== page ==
Lawyers for Marissa Alexander, the Florida mother sentenced to 20 years for firing a warning shot over the head of her then-husband, who she claimed abused her, have filed a motion to have the 32-year-old released on bond.
The move comes as Alexander awaits a new trial, after her conviction was thrown out by an appeals court.
“This application for pretrial release is based upon materially changed circumstances,” the motion reads. “It follows the complete reversal of Alexander’s conviction after a jury trial where pattern jury instructions erroneously required Alexander to prove her own innocence.”
Alexander accused Gray of assaulting her in August 2010, just weeks after she gave birth to their daughter. She said she was trying to leave their home but the garage door was locked, and that she returned to the kitchen armed with a gun she retrieved from her car. Gray’s two sons were in the home at the time of the incident, which left a bullet lodged in the kitchen ceiling.
Alexander was convicted in May 2012 of three counts of aggravated assault with a deadly weapon and sentenced to 20 years under Florida’s 10-20-life mandatory minimum laws. She had turned down a previous plea offer, and has been imprisoned since February 10, 2011, when her bond was revoked following an altercation with Gray subsequent to the shooting.
She was prosecuted by State Attorney Angela Corey, who was later appointed as special prosecutor in the George Zimmerman trial, and the case has become a similar touchstone for African-Americans and anti-domestic violence advocates.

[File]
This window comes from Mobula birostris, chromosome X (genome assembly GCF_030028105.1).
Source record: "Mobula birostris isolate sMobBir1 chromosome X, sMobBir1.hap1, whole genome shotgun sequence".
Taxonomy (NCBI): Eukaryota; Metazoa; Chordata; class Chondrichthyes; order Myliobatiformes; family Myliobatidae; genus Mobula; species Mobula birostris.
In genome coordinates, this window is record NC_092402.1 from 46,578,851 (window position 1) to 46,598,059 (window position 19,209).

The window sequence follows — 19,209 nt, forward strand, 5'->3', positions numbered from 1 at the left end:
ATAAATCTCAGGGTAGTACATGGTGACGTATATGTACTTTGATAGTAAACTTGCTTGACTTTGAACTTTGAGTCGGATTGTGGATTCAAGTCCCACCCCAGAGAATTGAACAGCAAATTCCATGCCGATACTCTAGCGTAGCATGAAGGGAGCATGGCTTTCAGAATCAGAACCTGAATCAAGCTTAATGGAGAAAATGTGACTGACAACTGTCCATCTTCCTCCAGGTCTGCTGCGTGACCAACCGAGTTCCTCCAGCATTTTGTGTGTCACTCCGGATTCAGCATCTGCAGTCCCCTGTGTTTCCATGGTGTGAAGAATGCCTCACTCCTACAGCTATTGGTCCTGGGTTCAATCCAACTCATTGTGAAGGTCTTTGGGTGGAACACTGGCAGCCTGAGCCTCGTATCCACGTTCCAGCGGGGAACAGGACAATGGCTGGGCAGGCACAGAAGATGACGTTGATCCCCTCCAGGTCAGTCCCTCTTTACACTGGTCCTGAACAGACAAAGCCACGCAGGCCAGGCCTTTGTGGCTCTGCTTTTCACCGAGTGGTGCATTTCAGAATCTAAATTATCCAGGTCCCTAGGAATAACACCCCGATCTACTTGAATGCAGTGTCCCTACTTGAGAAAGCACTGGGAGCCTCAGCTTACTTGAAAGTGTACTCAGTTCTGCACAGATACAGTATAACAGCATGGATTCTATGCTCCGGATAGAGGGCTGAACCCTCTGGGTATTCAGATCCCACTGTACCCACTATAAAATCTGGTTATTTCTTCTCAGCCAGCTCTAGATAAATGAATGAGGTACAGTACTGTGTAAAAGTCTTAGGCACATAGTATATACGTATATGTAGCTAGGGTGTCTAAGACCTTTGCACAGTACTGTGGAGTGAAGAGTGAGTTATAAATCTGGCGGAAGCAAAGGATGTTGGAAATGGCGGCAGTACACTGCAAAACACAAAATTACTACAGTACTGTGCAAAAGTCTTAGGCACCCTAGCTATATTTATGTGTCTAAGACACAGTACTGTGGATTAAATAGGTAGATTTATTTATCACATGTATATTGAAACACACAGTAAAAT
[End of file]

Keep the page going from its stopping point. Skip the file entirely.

In arguing that she poses no flight risk, the motion notes that Alexander has two middle-school-aged twins with her former husband, as well as the three-and-a half-year-old daughter with Rico Gray, her current husband and the man at whom she fired the warning shots. Gray admitted to abusing “all of his baby’s mothers except one,” in depositions prior to Alexander’s trial. The motion for release notes that Alexander has had no contact with the toddler since she was six months old.
“The sole issue in the Court’s record that has any bearing on Alexander’s presumptive right to pretrial release is her previously volatile relationship with Gray, a serial batterer of multiple romantic partners,” the motion reads. “But the circumstances of Alexander’s relationship with Gray have substantially changed since Alexander’s bond was revoked nearly three years ago. Alexander has fully served a 365-day misdemeanor sentence arising from an altercation she had with Gray on December 30[,] 1010. Alexander and Gray ended their relationship in January 2011, and they are currently finalizing their divorce through their lawyers. Their three-and-a-half[-]year[-]old daughter … is in Gray’s custody.”
The filing notes that on Wednesday, when her bond hearing is scheduled, “Alexander will have been continuously incarcerated for a period of 1,007 days, or 2 years, 9 months and 3 days.”
The motion goes on to say that Gray and Alexander would have no reason to “communicate directly or interact” if she were released. And her attorneys are proposing a “strict barrier between her and Gray.”
“She respectfully requests release on those conditions so that she may be a mother to her children, especially the youngest, who has had little contact with her mother.”